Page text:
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Peer Argumentation in the School Science Laboratory - Exploring effects of task features

Kind, P.M.; Kind, V.; Hofstein, A.; Wilson, J.


P.M. Kind

A. Hofstein

J. Wilson


Argumentation is believed to be a significant component of scientific inquiry: introducing these skills into laboratory work may be regarded as a goal for developing practical work in school science. This study explored the impact on the quality of argumentation among 12- to 13-year-old students undertaking three different designs of laboratory-based task. The tasks involved students collecting and making sense of complex data, collecting data to address conflicting hypotheses, and, in a paper-based activity, discussing pre-collected data about an experiment. Significant differences in the quality of argumentation prompted by the tasks were apparent. The paper-based task generated the most argumentation units per unit time. Where students carried out an experiment, argumentation was often brief, as reliance on their data was paramount. Measurements were given credence by frequency and regularity of collection, while possibilities for error were ignored. These data point to changes to existing practices being required in order to achieve authentic, argumentation-based scientific inquiry in school laboratory work.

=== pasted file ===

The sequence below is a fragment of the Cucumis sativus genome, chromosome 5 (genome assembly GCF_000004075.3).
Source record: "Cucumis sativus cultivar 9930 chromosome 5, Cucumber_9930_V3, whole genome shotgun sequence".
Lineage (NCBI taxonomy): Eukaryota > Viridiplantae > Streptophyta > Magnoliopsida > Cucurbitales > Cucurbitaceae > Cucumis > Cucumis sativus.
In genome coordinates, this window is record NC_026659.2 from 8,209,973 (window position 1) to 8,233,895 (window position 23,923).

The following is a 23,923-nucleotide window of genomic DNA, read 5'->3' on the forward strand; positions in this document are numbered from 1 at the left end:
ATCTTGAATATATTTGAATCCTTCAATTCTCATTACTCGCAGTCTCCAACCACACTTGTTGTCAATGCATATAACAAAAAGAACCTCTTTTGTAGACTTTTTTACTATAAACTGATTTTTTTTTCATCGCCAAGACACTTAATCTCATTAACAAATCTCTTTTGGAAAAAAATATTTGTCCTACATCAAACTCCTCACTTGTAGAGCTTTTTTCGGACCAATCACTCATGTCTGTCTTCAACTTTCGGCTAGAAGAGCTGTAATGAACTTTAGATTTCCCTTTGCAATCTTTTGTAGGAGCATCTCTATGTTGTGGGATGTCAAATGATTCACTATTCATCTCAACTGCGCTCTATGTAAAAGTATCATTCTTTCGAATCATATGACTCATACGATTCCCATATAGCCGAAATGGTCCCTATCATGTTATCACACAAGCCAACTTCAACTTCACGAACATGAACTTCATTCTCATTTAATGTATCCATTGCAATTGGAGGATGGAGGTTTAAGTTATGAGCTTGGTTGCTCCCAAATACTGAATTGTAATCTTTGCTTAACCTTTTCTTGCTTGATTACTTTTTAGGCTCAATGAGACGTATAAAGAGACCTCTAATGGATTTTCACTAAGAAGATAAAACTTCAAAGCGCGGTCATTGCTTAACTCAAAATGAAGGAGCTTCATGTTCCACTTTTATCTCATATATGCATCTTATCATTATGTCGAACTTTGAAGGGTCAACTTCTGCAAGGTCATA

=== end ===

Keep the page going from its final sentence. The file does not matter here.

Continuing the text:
Kind, P., Kind, V., Hofstein, A., & Wilson, J. (2011). Peer Argumentation in the School Science Laboratory - Exploring effects of task features. International Journal of Science Education, 33(18), 2527-2558.

Journal Article Type Article
Publication Date Jan 1, 2011
Deposit Date Feb 1, 2012
Journal International Journal of Science Education
Print ISSN 0950-0693
Electronic ISSN 1464-5289
Publisher Taylor and Francis Group
Peer Reviewed Peer Reviewed
Volume 33
Issue 18
Pages 2527-2558